Stok Kangri Trek
Scrabble: Sheena 4 - Simon 1
Squabble: Sheena 6 - Simon 1
So this is the story of the Stok Kangri trek. To make it easier for you we have provided you with 2 options. Option 1 is Simon’s abridged version for those not willing to read for more than 30 seconds. Option 2 is Sheena’s much more sensible edited version of Simon’s long winded boring summary. Read one or both as you wish.
Option 1 - Abridged Version:
High tiring pass
Sheena sleep Simon climb
Beer and chicken
Option 2 – Sensible Edited Version:
We set off from Spituk on our way to Zingchen with our guides, Stenzin (our walking guide) and Andy (our personal chef as well as mountain guide). It was a hot 4-5 hours walking through fairly flat, but quite rocky terrain. The campsite was picturesque with lots of trees and a river running through it. After a hot sweaty walk, it was refreshing, to say the least to wash in the ice cold river water. Why is it on these treks, they always overfeed you? Not complaining though! Andy cooked a feast and Sheena attempted to communicate with him in her broken Hindi. Good practice.
A horse trying to break into our tent at Zingchen
Another massive meal to start the day, before we started our uphill climb towards the Rumbak valley located in
Zingchen is only at 3300m altitude and our campsite in the valley was to be at over 4000m so there was a bit of increase to be achieved. The scenery was beautiful as we followed a stream up through a gorge until we reached the base of Rumbak valley which greets you with the sight of snow capped mountains in almost every direction.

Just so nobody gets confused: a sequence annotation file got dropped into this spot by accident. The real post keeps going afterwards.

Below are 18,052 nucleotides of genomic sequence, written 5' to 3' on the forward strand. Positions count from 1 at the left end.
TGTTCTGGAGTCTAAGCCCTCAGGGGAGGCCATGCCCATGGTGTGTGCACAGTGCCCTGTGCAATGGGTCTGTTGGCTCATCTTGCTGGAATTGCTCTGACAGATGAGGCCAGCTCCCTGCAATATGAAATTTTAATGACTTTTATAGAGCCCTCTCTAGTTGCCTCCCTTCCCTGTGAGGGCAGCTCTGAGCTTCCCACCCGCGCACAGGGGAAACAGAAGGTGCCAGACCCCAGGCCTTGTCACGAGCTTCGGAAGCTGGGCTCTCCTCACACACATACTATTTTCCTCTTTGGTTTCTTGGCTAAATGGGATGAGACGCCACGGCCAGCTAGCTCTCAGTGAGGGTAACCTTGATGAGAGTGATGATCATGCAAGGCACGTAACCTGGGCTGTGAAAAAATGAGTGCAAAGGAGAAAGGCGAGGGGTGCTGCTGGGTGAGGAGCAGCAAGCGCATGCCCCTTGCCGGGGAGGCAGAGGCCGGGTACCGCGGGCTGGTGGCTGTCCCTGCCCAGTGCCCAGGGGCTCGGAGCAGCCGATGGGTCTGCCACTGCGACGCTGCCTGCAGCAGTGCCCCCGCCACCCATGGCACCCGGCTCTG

From our new, colder home we could see Stok La, which was the pass we had to tackle the next day…At over 4900m it looked intimidating!
Heading up through the Rumbuk Valley
Sheena looking chilly at camp on day 2
The walk up to the Stok La was steep and difficult (more difficult for some than others J) The view from up the top was spectacular. The walk down was easy and really enjoyable. On the way we encountered our first meeting with wildlife as a herd of Blue Sheep jumped from rock to rock on a cliff face.
Once at camp we could see Stok Kangri clearly and we (especially Simon) looked on in horror as a storm piled lots more snow on the peak.
That night we celebrated Andy’s 26th birthday with cake and soft drink kindly bought by Andy at the local supply tent.
Sheena on top of the pass at 4900m
Heading down from the Stok La
Looking up at the snowstorm in disgust!
Celebrating Andy's birthday, Andy on the left, Stenzin on the right
Today’s trekking involved a relatively short walk up to Base Camp which is situated at over 4900m. Even though the walk was short, it was quite tiring as it was continuously ascending and the altitude was high. On our way up we came across a lot of disappointed trekkers who were not able to summit due to the poor weather conditions the night before. Also came across some who did summit the night before that who said it was V. Hard. Sheena discouraged and not wanting to summit. We also were fortunate to see our first Marmot; a small beaver like animal that lives in little holes in the mountains.